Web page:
• 2sunny2sunny Registered User Posts: 385 Member
    I know this thread is old, but how do you like UTD?
  • 4everEpical4everEpical Registered User Posts: 96 Junior Member
    @2sunny I just happened to log in to CC for the first time in over a year and saw your question!
    To be honest, there's a lot of upsides and downsides to UTD. Please keep in mind that everything I’ve written is just based off of my experiences!

    The Good:
    I found it pretty easy to make friends, and was able to fit in pretty well once I found my group of friends. I definitely recommend staying in an LLC if you are living in the dorms - this is where I made the majority of my friends. I will say that it is a little difficult to make friends after that first couple of months, so make the most of your first semester.
    The dorms and apartments are also very nice (I love having a private bedroom), but spots tend to fill up very quickly. If you are OOS or a national merit scholar/mcdermott scholar you have priority for housing.

    Research opportunities are very easy to come by - especially in neuroscience labs. I have worked in multiple, and its not too hard to work your way up if you are responsible and show interest. There’s also a lot of really cool student organizations to get involved in, and again, it’s not too difficult to get leadership positions (or to start your own organization).

    The campus is no where near as ugly as it apparently was a few years ago, or even last year. Some of the newer buildings are actually very modern and look amazing, and even the older ones are not too bad. There’s a lot of trees/greenery in the center of campus, and the plinth and fountain area is pretty nice to look at.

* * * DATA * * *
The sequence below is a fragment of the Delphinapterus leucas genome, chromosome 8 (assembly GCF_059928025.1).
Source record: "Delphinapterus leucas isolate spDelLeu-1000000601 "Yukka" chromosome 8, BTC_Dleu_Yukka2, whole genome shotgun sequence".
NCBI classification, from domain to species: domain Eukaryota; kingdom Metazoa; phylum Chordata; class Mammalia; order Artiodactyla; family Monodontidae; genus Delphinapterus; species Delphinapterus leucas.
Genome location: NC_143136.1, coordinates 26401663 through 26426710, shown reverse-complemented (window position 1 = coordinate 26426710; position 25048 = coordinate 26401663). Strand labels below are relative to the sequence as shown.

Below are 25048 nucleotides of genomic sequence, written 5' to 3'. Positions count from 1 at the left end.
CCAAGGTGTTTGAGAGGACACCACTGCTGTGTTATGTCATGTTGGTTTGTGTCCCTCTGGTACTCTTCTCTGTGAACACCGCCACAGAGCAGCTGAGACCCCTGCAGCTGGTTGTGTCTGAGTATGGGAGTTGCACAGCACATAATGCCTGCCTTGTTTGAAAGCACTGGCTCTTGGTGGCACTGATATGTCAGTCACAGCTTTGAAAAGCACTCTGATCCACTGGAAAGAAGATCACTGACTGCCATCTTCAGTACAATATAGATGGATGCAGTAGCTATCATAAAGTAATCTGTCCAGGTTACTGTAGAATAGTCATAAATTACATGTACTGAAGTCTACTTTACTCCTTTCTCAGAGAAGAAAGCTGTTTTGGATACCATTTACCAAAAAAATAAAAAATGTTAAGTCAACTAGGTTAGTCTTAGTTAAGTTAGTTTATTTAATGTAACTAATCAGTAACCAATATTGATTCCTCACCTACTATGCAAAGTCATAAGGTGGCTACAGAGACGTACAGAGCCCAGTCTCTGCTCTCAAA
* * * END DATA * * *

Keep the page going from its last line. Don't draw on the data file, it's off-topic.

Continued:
Richardson isn’t too bad if you have a car - it’s close to a lot of really nice restaurants and malls, and Dallas is a 25 minute drive away.

    The Bad:

    I can only speak to the science/neuroscience classes at UTD, but classes are much more difficult than the corresponding classes may be in other public universities. This might partially be due to the high caliber of students at UTD, as well as research-oriented professors. This isn’t to say that the grading is unfair - you will definitely learn more and be more qualified as you enter grad school or join the work force, but you will have to work for your grade.

    UTD has extremely low school-spirit - not something i initially thought would effect me, but it can get kind of depressing when all everyone does is make fun of the school or the mascot. There’s no football team and sports are not a big scene, which only makes this worse. UTD also doesn’t hold many school wide events that you’d expect in other larger universities, except for Welcome Week (first 2 weeks of school).

    Class sizes are very large until you get into more upper-level or honors classes, and professors can be kind of hard to get in touch with.

    UTD is making an effort to have more parking spaces, but as of now, it is torture to find parking.
  • 2sunny2sunny Registered User Posts: 385 Member
    @4everEpical Thank you so much! VERY helpful !
  • 2sunny2sunny Registered User Posts: 385 Member
    @4everEpical son got $$$ to go there, wants comp science. i think pros would be good co-ops and jobs, but cons would be lack of school spirit---- he is a NM Finalist, so that helps w/ dorms-- we are in Midwest, so also looking at offer of $$$ from KY
  • 4everEpical4everEpical Registered User Posts: 96 Junior Member
    @2sunny UTD is a great school to go to for computer science! There's a lot of opportunities for internships and co-ops since the North Dallas area is kind of a tech hub, and UTD has partnerships with companies like Texas Instruments. If he's interested, there's also a lot of great research labs in UTD that explore things like artificial intelligence and cyber security.
  • 2sunny2sunny Registered User Posts: 385 Member
    @4everEpical Sent in APP for UTD ! New dorms is bonus. No car, but access to DART
  • mundanewarriormundanewarrior Registered User Posts: 283 Junior Member
    edited March 2017
    @2sunny What's DART? I'm guessing some form of public transport.

    Nvm, googled it. Dallas Area Rapid Transport. Sounds nice.